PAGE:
As part of its collaboration with Gower based social enterprise, Down To Earth, Velindre University NHS Trust (VUNHST) found in its digital conversation survey that the biggest priority for respondents for the new Velindre Cancer Centre was enhancing biodiversity and natural design principles. The survey, which took place during summer 2021, received more than 500 responses – 35% being staff and 32% from the local community.
The digital conversation focused on the update reference design for the new cancer centre, which will provide feedback for the two consortia bidders – Future Health and Acorn – who have recently (September 2021) begun the competitive dialogue process with VUNHST.
Respondents believed that wildflower planting would be the most important way to enable nature to thrive and improve the biodiversity on the new cancer centre site, closely followed by creating space for nature without people.
Two-thirds of the respondents liked the landscape features that have been developed as part of the updated reference design. The survey also found that more than 180 respondents would like to see the new cancer centre include a green roof, as well as 205 people wanting the centre’s internal features to prioritise natural light.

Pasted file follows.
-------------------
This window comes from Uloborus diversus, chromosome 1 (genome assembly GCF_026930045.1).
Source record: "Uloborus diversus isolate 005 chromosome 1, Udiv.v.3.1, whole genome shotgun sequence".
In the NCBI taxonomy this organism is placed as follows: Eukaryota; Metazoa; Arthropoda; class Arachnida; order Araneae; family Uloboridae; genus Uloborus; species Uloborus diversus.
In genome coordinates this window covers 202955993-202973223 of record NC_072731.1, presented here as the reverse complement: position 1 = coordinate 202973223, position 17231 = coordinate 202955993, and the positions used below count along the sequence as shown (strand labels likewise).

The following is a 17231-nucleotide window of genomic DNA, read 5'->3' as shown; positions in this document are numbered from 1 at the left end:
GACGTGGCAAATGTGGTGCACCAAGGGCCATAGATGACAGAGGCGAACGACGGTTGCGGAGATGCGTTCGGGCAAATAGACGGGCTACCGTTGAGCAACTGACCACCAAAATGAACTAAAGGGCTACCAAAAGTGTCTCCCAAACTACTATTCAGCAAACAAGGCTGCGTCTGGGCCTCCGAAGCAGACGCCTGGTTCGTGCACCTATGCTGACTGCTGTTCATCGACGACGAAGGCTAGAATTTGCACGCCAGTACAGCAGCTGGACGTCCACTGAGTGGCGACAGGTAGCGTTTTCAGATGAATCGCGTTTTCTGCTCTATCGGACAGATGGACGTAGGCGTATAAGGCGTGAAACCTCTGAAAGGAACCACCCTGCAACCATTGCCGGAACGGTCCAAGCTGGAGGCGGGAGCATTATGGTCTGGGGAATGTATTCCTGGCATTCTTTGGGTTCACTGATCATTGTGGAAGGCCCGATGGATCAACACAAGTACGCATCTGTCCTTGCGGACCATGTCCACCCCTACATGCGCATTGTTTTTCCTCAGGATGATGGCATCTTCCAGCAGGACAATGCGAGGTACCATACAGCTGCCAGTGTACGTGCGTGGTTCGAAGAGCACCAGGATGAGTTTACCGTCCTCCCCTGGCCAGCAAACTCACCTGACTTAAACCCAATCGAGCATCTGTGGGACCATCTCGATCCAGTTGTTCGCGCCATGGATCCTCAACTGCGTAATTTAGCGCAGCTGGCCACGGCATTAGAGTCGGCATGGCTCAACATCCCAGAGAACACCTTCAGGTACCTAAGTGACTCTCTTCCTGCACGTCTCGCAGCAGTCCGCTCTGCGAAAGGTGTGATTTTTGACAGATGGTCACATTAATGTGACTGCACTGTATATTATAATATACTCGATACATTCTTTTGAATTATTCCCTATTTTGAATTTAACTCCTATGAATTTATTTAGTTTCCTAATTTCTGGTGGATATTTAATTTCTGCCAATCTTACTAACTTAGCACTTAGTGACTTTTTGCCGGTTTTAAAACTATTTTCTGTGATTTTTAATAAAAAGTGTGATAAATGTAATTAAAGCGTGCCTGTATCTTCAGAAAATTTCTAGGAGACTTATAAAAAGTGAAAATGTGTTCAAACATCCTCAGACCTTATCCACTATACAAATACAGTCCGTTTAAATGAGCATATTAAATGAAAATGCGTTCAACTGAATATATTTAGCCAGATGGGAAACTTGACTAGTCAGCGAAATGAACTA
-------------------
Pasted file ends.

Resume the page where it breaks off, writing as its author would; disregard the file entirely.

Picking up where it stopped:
These design features will play a key part in the ongoing discussions with the consortia as they look to improve and enhance the updated reference design.
David Powell, project director for the new Velindre Cancer Centre project, said: “The digital conversation in the summer was an opportunity for us to engage with and explore the views of our staff, patients and community regarding the updated reference design for the new cancer centre project.
“The new cancer centre aims to be the greenest hospital and the feedback from this survey will play a crucial part within the competitive dialogue with our two bidders, as it means we can ensure that those views are incorporated into our design discussions and we build a campus that is truly reflective.”
Mark McKenna, co-founder and managing director of Down to Earth, said: “This survey with staff, patients and the wider community shows how important it is that Wales’ next generation of hospital infrastructure is designed around natural design principles – embracing natural materials, natural lighting and putting biodiversity enhancement throughout the entire design concept. The new Felindre Cancer Centre will demonstrate what is possible for all future hospitals in Wales when we aspire to deliver the greenest possible solutions for vital public sector infrastructure.”
The digital conversation also sought to gain feedback around the community benefits, which saw 62% of respondents state that this should be considered as a long term initiative – between five and twenty years – with environment and nature being the primary focus. The survey also found that 58% believe that these benefits should incorporate the needs of VUNHST patients and staff, as well as the local community.
The digital conversation is a collaboration which has been funded through the Enabling Natural Resources and Well-being (ENRaW) programme. ENRaW is part of the Welsh Government Rural Development programme which is funded by the European Agricultural Fund for Rural Development and the Welsh Government.
More information about the new Velindre Cancer Centre project and ongoing opportunities for people to get involved, can be found here: https://velindre.nhs.wales/Transformingcancerservices/